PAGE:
According to the next day’s Times and other papers, things began to spin out of control when supporters of a rival presidential contender, John Bell, charged toward the Lincoln men, “calling them ‘negro stealers,’ ‘sons of b____s,’ &c.” At the corner of 12th Street and Fourth Avenue, several dozen volunteer firemen — members of Engine Company 23 — joined the fray, swinging roundhouse blows with clubs and heavy iron wrenches that the Wide Awakes tried to parry with their torches. But the tide of battle turned when the young Republicans brought their Lincoln axes into play. They chased the enemy back into the company firehouse and promptly began smashing down its barricaded doors, as other idealistic marchers flung bricks and cobblestones. (News reports are vague about what finally ended the fracas.)

Similar disturbances happened almost daily in various East Coast cities. In Baltimore the previous night, Republican marchers had been pelted with stones and rotten eggs. (That city was justly known as “Mobtown”; dozens sometimes died in a single campaign season there.) In Washington on Election Day itself, pro-slavery forces stormed a Wide Awake clubhouse a block or two from the Capitol. The attackers practically demolished the building and were only narrowly prevented from burning the ruin — along with several Wide Awakes trapped on the third floor — by the timely arrival of police.

There was little talk of bipartisan civility during that particular election cycle.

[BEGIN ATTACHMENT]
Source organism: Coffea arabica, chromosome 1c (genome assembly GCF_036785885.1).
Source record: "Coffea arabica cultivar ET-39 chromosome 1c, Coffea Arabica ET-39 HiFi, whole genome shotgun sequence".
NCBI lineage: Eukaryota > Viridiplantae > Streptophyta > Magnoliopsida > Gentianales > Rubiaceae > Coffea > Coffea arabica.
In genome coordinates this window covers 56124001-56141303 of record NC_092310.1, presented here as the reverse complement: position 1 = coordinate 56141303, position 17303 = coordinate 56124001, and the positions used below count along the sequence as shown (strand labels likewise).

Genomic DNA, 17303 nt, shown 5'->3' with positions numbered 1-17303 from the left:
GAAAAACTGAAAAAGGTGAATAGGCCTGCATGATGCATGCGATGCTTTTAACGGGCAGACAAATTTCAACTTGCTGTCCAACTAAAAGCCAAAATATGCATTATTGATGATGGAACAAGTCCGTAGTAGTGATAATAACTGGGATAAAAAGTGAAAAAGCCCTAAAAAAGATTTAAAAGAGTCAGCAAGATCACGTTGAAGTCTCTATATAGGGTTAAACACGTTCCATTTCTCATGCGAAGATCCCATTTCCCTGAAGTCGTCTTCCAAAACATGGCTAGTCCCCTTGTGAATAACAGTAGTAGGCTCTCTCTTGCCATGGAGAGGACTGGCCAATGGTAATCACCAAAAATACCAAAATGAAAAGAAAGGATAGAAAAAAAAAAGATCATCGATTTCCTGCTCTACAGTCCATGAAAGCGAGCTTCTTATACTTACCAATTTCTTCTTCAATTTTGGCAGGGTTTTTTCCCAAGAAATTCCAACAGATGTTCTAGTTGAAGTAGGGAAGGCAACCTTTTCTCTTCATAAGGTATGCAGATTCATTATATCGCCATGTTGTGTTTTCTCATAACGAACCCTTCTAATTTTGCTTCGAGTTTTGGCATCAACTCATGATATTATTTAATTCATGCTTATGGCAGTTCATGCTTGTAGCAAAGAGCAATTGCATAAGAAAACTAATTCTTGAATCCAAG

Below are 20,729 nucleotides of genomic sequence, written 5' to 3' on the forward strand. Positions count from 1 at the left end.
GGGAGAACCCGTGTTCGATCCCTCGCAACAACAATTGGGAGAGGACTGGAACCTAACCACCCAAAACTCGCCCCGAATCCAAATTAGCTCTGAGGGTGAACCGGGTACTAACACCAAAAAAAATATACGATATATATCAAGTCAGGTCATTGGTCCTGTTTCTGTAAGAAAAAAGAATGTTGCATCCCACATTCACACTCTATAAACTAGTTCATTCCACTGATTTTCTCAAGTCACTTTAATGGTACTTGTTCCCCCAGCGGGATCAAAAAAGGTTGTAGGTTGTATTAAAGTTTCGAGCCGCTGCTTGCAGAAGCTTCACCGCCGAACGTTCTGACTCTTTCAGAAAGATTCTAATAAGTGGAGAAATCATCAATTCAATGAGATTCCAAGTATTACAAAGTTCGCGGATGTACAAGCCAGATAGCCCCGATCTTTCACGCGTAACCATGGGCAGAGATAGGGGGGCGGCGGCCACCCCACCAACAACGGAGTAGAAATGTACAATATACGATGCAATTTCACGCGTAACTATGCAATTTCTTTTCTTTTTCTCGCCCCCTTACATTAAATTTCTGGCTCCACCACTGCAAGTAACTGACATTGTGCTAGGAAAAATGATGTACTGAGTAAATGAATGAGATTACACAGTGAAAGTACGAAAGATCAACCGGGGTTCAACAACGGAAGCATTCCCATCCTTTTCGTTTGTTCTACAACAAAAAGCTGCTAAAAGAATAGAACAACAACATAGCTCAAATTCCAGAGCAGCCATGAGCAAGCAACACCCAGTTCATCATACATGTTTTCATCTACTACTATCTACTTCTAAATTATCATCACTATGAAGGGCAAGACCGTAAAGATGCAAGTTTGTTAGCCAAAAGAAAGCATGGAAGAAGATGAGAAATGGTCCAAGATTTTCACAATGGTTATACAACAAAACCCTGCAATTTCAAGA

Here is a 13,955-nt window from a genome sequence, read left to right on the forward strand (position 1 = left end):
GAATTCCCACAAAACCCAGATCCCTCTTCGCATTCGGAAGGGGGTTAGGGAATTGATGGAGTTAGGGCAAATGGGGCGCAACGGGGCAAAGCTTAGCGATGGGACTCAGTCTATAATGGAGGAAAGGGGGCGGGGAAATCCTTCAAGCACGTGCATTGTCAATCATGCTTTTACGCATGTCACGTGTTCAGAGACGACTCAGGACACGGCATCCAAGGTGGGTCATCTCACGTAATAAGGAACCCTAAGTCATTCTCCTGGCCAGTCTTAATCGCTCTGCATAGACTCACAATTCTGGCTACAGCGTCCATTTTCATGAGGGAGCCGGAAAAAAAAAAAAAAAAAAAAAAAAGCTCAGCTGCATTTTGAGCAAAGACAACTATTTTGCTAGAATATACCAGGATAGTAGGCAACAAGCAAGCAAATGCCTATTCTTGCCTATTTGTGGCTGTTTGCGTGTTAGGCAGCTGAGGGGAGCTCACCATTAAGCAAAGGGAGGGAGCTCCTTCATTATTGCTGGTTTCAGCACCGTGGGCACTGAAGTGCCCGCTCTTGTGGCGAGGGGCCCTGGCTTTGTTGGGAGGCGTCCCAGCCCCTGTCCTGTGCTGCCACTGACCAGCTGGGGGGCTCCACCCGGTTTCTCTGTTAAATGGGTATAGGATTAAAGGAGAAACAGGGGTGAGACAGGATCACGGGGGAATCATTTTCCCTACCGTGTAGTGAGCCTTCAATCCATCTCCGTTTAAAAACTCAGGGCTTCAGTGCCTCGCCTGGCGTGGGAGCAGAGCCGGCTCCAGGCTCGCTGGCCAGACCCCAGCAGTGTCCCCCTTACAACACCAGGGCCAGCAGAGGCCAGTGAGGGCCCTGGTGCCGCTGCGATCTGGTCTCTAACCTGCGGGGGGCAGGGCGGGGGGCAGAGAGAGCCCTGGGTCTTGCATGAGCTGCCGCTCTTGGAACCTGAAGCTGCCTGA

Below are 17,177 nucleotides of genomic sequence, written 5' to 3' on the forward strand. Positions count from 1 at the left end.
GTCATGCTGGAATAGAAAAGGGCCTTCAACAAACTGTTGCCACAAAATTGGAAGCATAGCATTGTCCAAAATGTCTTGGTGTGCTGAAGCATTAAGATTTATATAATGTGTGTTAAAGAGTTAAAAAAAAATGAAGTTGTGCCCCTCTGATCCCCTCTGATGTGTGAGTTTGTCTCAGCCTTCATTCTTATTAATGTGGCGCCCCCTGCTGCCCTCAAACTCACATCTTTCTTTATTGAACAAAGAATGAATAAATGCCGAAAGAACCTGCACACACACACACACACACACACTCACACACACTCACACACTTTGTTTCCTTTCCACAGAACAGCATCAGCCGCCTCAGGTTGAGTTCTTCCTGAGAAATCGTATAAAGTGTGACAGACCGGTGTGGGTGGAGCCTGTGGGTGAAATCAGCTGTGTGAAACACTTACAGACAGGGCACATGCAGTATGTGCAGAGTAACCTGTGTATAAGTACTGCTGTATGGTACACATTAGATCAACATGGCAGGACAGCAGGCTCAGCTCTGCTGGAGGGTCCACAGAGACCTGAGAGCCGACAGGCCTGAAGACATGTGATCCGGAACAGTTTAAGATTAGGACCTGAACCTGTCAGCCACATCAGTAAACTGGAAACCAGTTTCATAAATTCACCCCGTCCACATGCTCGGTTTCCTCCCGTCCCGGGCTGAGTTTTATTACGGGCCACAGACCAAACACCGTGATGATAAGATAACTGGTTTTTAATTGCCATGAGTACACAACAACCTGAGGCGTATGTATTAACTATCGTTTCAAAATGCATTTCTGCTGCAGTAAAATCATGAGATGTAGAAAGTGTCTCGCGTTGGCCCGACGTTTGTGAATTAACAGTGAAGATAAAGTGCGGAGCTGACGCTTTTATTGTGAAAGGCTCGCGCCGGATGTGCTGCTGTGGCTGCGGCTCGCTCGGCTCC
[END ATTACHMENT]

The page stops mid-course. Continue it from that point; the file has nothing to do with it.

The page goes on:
Sources:

New York Times, Nov. 3, 1860; New York Tribune, Nov. 3, 1860; New York Herald, Nov. 5, 1860; Baltimore Sun, Nov. 2, 1860; Public Ledger (Philadelphia), Nov. 3, 1860; Jon Grinspan, “‘Young Men for War’: The Wide Awakes and Lincoln’s 1860 Presidential Campaign” (Journal of American History, September 2009); David Grimsted, “American Mobbing, 1828-1861: Toward Civil War.”

Adam Goodheart is the author of “1861: The Civil War Awakening,” to be published in April by Alfred A. Knopf. He lives in Washington, D.C., and on the Eastern Shore of Maryland, where he is the Hodson Trust-Griswold Director of Washington College’s C.V. Starr Center for the Study of the American Experience.

Monday, November 01, 2010

Is the US Senate insufficiently entertaining?

Jeffrey Goldberg sometimes wonders. "A Part of Me Would Love to See This in the Senate", he admits.



Not too big a part, I hope. After Tuesday, the US Congress will probably be spooky enough without Christine O'Donnell.

--Jeff Weintraub